National Association of Adult Survivors of Child Abuse

National Association of Adult Survivors of Child Abuse


NAASCA Highlights

EDITOR'S NOTE: Occasionally we bring you articles from local newspapers, web sites and other sources that constitute but a small percentage of the information available to those who are interested in the issues of child abuse and recovery from it.

We also present original articles we hope will inform the community ...
why we started this site
together we can heal
help stop child abuse
a little about us
join us, get involved
End of the Innocence
- Don Henley, Bruce Hornsby -

Remember when the days were long
And rolled beneath a deep blue sky
Didn't have a care in the world
With mommy and daddy standin' by
But "happily ever after" fails
And we've been poisoned by these fairy tales ...

....But I know a place where we can go
And wash away this sin
We'll sit and watch the clouds toll by
And the tall grass wave in the wind...

...Offer up your best defense
But this is the end
This is the end of the innocence ...
  End of the Innocence

by Sam Stewart

… Oh how do these words ring true for so many children who have had their innocence stolen from them due to sexual abuse. A study from the US Department of Health reported that up to 250,000 children are victims of sexual abuse per year. The problem is that so many, the majority, go unreported. Sexual abuse in girls is a staggering 25% or more; 1 out of every 4 young girls is a victim. ONE OUT OF 4!! Boys "luck out" at only 10 - 15%

Who are the people that prey on the innocence and trust of a young child? I bet most of you think it is a stranger, a passerby, someone who sees the child on the way to school or at the playground and just decides to attack; WRONG!!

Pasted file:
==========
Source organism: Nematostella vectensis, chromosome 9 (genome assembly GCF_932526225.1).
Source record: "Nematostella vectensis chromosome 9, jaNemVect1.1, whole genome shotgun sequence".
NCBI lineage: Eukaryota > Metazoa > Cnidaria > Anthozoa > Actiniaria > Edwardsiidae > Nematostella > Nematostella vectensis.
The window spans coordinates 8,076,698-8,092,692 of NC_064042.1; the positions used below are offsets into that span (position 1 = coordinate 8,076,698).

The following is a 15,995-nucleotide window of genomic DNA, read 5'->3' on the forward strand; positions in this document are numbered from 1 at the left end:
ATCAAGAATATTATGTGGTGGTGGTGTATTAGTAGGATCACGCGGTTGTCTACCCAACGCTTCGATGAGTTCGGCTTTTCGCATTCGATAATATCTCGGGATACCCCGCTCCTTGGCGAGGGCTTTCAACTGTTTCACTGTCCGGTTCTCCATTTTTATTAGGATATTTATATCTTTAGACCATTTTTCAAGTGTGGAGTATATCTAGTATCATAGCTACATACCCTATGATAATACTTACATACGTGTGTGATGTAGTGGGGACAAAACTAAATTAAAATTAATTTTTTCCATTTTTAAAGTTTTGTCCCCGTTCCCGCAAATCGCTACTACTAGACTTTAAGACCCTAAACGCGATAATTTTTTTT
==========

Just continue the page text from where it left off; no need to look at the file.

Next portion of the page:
"Offenders are more likely to be relatives or acquaintances of their victim than strangers. A 2006–2007 study of 430 cases found that 82% of juvenile sex offenders were known to the victims (acquaintances 46% or relatives 36%; (father, brother, uncle or cousin). Strangers are the offenders in approximately 10% of child sexual abuse cases. Most child sexual abuse is committed by men; studies show that women commit 14% to 40% of offenses reported against boys and 6% of offenses reported against girls. Most offenders who sexually abuse prepubescent children are pedophiles, although some offenders do not meet the clinical diagnosis standards for pedophilia."

What defines sexual abuse in a child? Let's take a look....

"Child sexual abuse is a form of child abuse in which an adult or older adolescent uses a child for sexual stimulation. Forms of child sexual abuse include asking or pressuring a child to engage in sexual activities (regardless of the outcome), indecent exposure (of the genitals, female nipples, etc.) to a child with intent to gratify their own sexual desires or to intimidate or groom the child, physical sexual contact with a child, or using a child to produce child pornography."

"Under the law, "child sexual abuse" is an umbrella term describing criminal and civil offenses in which an adult engages in sexual activity with a minor or exploits a minor for the purpose of sexual gratification. The American Psychiatric Association states that "children cannot consent to sexual activity with adults", and condemns any such action by an adult: "An adult who engages in sexual activity with a child is performing a criminal and immoral act which never can be considered normal or socially acceptable behavior."